After looking at the psychology behind doping in Australian sport I couldn’t help but notice in athletes who have tested positive only have few of them admitted to cheating. They hold steadfast that they committed no wrong doing. Even serial cheaters like Lance Armstrong come across as not truly believing that they deceived fans and their fellow competitors. The mindset seems to be that they don’t truly believe they violated any moral issues. This affects the values in which Australian sport upholds to provide a culture where it is an even playing field but rather winning at all cost Dan Airley states in his latest book. Doping in Australian sport is all about the personal gains and improvements to be the best whilst person risks and factors don’t even contribute to their psychological reasoning in taking illegal supplements.

A statement from a former cyclist states “We want explanations for why we behave as we do and for the ways the world around us functions. Even when our feeble explanations have little to do with reality. We’re storytelling creatures by nature, and we tell ourselves story after story until we come up with an explanation that we like and that sounds reasonable enough to believe. And when the story portrays us in a more glowing and positive light, so much the better.” There is yet to be a win with the battle of doping with all addicted athletes having the mindset of liars. Just to win. The World Anti-doping Agency states “However, no discernible reduction in the incident of doping for the past seven years”

With this an issue of Australian sport Ehrenburg and Rosen states “no decrease in doping cases seen it is evident that it is going to come down to reducing and controlling the addiction of doping by Australian athletes rather then preventing the issue that is seemingly increasing”. In helping to reduce and control the fear of being banned from sport personal moral values, social sanctions, and the effects of health concerns all contribute to the athlete forgoing illicit drugs.

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The education that is needing to support the athletes is not currently there and needs more funding whilst sports psychologist examine the causes of why athletes dope. As Australians what are we going to do to help our athletes and participants of sport make it a clean and engaging environment to participate in.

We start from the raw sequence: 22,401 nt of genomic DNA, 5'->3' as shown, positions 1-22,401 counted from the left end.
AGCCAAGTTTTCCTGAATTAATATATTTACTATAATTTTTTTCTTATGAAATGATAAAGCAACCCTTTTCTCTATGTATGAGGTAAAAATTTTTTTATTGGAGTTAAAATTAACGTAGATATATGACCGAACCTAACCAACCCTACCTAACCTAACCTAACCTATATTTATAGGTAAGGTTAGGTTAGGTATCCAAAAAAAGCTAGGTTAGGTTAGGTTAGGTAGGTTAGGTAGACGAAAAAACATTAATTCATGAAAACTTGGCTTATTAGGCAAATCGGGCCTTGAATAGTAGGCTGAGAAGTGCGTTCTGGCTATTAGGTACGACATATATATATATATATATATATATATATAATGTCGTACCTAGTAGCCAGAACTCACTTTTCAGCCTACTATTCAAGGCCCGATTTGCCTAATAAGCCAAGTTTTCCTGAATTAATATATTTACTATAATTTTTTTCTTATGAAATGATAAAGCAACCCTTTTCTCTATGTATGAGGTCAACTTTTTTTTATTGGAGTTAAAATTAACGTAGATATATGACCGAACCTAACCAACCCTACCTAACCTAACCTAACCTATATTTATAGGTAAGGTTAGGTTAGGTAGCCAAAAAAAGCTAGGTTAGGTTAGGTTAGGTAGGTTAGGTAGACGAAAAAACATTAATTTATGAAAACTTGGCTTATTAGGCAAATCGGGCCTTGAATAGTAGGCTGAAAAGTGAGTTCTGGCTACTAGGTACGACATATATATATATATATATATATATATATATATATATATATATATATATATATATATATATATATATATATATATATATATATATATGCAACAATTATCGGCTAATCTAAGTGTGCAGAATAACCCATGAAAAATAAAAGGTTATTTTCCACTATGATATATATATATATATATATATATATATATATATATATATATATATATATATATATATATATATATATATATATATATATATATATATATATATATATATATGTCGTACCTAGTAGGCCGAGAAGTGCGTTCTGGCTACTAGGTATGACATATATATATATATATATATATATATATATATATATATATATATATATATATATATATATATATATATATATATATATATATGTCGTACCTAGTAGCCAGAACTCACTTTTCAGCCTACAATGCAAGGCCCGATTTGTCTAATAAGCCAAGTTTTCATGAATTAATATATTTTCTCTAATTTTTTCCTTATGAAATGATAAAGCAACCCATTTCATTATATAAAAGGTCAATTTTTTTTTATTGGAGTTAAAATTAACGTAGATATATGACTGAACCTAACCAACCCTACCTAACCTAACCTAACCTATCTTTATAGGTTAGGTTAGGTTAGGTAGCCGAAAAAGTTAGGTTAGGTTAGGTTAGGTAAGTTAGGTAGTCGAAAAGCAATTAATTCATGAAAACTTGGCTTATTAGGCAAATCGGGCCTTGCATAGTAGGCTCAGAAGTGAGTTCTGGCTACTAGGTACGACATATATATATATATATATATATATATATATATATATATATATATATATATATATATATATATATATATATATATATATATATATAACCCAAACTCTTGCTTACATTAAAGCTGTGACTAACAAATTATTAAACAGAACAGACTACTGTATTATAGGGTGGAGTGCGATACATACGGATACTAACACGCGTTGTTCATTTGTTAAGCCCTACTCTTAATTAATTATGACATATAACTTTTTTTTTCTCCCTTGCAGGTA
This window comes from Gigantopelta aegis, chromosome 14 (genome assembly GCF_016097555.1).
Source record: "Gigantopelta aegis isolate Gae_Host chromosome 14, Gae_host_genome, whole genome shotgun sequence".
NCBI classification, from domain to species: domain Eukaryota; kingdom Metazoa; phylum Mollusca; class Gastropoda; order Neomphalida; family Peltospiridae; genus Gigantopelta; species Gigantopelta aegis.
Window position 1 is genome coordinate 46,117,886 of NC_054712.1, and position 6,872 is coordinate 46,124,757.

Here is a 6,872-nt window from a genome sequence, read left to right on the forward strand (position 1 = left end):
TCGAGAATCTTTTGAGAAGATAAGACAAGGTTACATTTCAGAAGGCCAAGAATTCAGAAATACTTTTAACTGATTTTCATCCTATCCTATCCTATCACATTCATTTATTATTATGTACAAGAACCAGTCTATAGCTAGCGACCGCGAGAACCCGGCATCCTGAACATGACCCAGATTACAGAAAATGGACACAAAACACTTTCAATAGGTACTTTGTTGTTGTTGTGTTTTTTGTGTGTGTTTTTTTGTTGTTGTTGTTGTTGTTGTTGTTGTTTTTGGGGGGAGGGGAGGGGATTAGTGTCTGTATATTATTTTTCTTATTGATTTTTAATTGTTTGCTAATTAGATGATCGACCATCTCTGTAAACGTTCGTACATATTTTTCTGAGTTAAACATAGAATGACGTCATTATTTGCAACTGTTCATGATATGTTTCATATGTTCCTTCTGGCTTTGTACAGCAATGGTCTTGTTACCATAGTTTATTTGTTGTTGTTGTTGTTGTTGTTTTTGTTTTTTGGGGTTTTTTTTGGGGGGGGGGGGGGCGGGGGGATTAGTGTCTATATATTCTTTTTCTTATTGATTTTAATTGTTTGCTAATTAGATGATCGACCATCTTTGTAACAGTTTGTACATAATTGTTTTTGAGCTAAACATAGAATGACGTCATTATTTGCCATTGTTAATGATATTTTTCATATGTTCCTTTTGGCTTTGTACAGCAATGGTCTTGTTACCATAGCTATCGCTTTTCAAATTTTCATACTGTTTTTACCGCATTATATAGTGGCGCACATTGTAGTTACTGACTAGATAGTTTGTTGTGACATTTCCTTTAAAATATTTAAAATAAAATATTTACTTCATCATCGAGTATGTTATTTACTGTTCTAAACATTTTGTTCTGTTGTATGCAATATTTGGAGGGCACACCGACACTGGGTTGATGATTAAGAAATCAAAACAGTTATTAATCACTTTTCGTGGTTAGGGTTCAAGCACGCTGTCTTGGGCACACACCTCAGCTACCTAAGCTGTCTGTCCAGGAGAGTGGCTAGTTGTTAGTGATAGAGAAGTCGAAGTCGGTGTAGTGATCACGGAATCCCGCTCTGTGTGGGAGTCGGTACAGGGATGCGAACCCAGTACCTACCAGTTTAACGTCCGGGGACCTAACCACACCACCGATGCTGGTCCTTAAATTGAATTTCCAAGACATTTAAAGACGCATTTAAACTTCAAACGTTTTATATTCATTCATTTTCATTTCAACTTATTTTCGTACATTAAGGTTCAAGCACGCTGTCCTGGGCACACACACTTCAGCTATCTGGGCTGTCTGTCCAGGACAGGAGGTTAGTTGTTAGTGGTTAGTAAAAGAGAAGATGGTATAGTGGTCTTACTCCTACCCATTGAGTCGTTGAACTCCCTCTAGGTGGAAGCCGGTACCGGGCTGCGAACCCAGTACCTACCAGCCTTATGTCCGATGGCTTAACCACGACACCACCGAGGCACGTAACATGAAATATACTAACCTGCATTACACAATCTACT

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Dr. Oliver Johnson

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Doping as a Fault-line Between the Will to Purity and the Will to Win. (2022, May 24). GradesFixer. Retrieved July 18, 2024, from https://gradesfixer.com/free-essay-examples/doping-as-a-fault-line-between-the-will-to-purity-and-the-will-to-win/
“Doping as a Fault-line Between the Will to Purity and the Will to Win.” GradesFixer, 24 May 2022, gradesfixer.com/free-essay-examples/doping-as-a-fault-line-between-the-will-to-purity-and-the-will-to-win/
Doping as a Fault-line Between the Will to Purity and the Will to Win. [online]. Available at: <https://gradesfixer.com/free-essay-examples/doping-as-a-fault-line-between-the-will-to-purity-and-the-will-to-win/> [Accessed 18 Jul. 2024].
Doping as a Fault-line Between the Will to Purity and the Will to Win [Internet]. GradesFixer. 2022 May 24 [cited 2024 Jul 18]. Available from: https://gradesfixer.com/free-essay-examples/doping-as-a-fault-line-between-the-will-to-purity-and-the-will-to-win/